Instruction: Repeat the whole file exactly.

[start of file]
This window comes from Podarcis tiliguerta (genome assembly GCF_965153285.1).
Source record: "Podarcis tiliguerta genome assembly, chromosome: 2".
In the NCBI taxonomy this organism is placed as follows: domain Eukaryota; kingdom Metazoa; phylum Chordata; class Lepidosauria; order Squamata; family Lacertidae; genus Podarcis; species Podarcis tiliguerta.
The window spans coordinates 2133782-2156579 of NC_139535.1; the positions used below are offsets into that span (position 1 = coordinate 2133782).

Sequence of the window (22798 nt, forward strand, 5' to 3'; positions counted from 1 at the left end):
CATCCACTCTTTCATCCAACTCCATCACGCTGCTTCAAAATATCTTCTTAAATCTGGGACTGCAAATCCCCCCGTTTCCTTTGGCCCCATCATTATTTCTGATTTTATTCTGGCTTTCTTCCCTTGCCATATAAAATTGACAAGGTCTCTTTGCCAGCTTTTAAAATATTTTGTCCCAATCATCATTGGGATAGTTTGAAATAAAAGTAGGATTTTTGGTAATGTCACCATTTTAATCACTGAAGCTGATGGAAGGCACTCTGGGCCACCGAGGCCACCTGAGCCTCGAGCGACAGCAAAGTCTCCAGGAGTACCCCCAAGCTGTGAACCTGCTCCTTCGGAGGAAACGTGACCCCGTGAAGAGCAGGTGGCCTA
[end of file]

This window comes from Podarcis tiliguerta (genome assembly GCF_965153285.1).
Source record: "Podarcis tiliguerta genome assembly, chromosome: 2".
In the NCBI taxonomy this organism is placed as follows: domain Eukaryota; kingdom Metazoa; phylum Chordata; class Lepidosauria; order Squamata; family Lacertidae; genus Podarcis; species Podarcis tiliguerta.
The window spans coordinates 2133782-2156579 of NC_139535.1; the positions used below are offsets into that span (position 1 = coordinate 2133782).

Sequence of the window (22798 nt, forward strand, 5' to 3'; positions counted from 1 at the left end):
CATCCACTCTTTCATCCAACTCCATCACGCTGCTTCAAAATATCTTCTTAAATCTGGGACTGCAAATCCCCCCGTTTCCTTTGGCCCCATCATTATTTCTGATTTTATTCTGGCTTTCTTCCCTTGCCATATAAAATTGACAAGGTCTCTTTGCCAGCTTTTAAAATATTTTGTCCCAATCATCATTGGGATAGTTTGAAATAAAAGTAGGATTTTTGGTAATGTCACCATTTTAATCACTGAAGCTGATGGAAGGCACTCTGGGCCACCGAGGCCACCTGAGCCTCGAGCGACAGCAAAGTCTCCAGGAGTACCCCCAAGCTGTGAACCTGCTCCTTCGGAGGAAACGTGACCCCGTGAAGAGCAGGTGGCCTA